Paraphrase when you want to comment on a particular example that another writer uses.
Paraphrase when you need to present information that s unlikely to be questioned.
When you summarize, you are offering an overview of an entire text, or at least a lengthy section of a text. Summary is useful when you are providing background information, grounding your own argument, or mentioning a source as a counter-argument. A summary is less nuanced than paraphrased material. It can be the most effective way to incorporate a large number of sources when you don t have a lot of space. When you are summarizing someone else s argument or ideas, be sure this is clear to the reader and cite your source appropriately.
Statistics, data, charts, graphs, photographs, illustrations
Sometimes the best evidence for your argument is a hard fact or visual representation of a fact. This type of evidence can be a solid backbone for your argument, but you still need to create context for your reader and draw the connections you want him or her to make. Remember that statistics, data, charts, graph, photographs, and illustrations are all open to interpretation. Guide the reader through the interpretation process. Again, always, cite the origin of your evidence if you didn t produce the material you are using yourself.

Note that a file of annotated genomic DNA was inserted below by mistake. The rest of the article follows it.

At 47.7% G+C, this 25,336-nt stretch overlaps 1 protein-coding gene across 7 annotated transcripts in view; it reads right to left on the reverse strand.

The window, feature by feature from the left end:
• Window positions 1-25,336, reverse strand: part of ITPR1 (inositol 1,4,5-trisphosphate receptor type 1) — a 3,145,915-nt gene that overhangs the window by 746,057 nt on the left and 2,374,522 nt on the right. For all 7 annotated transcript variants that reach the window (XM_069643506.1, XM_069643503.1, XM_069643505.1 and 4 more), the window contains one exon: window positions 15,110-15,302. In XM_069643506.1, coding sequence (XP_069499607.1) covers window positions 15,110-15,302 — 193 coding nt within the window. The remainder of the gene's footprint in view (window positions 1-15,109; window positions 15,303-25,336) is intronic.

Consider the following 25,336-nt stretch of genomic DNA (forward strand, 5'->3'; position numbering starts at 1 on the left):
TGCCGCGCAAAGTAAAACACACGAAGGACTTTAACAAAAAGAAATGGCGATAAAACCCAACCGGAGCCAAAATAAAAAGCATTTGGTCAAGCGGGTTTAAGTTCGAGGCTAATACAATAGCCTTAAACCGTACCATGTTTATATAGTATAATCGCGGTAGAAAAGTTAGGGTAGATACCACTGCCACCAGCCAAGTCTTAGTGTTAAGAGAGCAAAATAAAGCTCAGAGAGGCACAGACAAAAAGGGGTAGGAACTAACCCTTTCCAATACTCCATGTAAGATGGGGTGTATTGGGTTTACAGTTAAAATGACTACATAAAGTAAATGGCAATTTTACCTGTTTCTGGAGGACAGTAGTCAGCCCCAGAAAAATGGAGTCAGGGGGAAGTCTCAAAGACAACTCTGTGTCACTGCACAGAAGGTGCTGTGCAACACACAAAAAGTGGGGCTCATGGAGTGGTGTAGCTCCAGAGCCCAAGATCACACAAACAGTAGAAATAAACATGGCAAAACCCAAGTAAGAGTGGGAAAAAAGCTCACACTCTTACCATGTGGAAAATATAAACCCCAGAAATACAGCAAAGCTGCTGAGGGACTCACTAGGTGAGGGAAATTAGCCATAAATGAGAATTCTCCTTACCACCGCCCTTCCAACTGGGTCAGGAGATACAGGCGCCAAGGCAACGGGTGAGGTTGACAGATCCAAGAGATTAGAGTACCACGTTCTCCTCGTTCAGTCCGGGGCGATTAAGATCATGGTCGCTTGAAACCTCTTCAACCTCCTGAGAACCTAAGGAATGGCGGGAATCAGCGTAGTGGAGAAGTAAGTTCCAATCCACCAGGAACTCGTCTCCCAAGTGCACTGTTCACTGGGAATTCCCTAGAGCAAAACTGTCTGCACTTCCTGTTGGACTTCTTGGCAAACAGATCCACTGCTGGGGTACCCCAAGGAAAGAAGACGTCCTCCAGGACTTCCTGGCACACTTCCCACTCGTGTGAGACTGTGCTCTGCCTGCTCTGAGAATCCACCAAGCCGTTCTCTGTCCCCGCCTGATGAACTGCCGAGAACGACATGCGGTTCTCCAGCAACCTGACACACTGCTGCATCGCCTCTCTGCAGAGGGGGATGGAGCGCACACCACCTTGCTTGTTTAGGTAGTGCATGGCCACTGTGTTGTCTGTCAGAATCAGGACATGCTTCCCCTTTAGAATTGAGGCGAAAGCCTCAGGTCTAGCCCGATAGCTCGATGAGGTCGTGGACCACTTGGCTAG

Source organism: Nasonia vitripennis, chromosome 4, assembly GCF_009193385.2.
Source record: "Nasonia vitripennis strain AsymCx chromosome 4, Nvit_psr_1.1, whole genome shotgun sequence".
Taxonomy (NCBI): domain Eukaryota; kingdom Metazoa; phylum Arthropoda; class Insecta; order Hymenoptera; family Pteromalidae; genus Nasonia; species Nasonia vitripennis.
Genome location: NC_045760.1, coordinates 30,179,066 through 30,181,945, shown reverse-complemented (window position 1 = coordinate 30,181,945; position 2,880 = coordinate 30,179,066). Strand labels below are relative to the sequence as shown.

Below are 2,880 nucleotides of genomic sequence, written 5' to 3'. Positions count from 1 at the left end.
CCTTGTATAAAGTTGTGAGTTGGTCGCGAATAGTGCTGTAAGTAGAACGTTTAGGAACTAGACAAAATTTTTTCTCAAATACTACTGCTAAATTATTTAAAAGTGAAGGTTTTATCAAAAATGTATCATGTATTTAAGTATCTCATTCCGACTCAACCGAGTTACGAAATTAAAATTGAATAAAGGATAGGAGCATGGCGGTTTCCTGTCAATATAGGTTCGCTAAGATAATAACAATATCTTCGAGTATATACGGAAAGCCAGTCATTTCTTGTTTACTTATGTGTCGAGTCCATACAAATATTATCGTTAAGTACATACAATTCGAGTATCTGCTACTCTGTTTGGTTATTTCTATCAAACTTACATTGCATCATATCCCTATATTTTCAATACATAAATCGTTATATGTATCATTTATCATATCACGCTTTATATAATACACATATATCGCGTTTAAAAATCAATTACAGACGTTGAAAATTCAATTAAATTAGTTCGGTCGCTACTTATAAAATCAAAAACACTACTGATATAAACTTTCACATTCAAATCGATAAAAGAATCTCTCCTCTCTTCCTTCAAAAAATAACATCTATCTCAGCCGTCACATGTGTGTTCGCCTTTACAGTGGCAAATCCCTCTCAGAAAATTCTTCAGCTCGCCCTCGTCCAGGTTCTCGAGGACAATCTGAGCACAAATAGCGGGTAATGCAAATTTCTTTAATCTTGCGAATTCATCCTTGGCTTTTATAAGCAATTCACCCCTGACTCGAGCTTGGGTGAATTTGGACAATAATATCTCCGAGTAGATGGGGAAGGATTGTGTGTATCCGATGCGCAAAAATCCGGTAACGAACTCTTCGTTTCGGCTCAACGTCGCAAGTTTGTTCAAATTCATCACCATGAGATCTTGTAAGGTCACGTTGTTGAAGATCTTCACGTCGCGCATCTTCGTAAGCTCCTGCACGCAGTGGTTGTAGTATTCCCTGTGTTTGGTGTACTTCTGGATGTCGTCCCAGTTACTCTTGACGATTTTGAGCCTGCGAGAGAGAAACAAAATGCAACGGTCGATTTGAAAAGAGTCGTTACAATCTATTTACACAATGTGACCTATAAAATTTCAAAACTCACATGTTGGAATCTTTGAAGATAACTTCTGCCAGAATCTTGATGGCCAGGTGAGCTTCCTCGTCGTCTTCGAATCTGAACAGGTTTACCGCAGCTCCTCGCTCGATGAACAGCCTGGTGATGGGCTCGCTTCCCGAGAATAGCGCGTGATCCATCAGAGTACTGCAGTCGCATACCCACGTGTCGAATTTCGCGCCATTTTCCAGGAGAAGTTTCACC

Do I need more evidence.
Let s say that you ve identified some appropriate sources, found some evidence, explained to the reader how it fits into your overall argument, incorporated it into your draft effectively, and cited your sources. How do you tell whether you ve got enough evidence and whether it s working well in the service of a strong argument or analysis. Here are some techniques you can use to review your draft and assess your use of evidence.
Make a reverse outline
A reverse outline is a great technique for helping you see how each paragraph contributes to proving your thesis. When you make a reverse outline, you record the main ideas in each paragraph in a shorter outline-like form so that you can see at a glance what is in your paper. The reverse outline is helpful in at least three ways. First, it lets you see where you have dealt with too many topics in one paragraph in general, you should have one main idea per paragraph. Second, the reverse outline can help you see where you need more evidence to prove your point or more analysis of that evidence. Third, the reverse outline can help you write your topic sentences: once you have decided what you want each paragraph to be about, you can write topic sentences that explain the topics of the paragraphs and state the relationship of each topic to the overall thesis of the paper.
For tips on making a reverse outline, see our handout on organization.
Color code your paper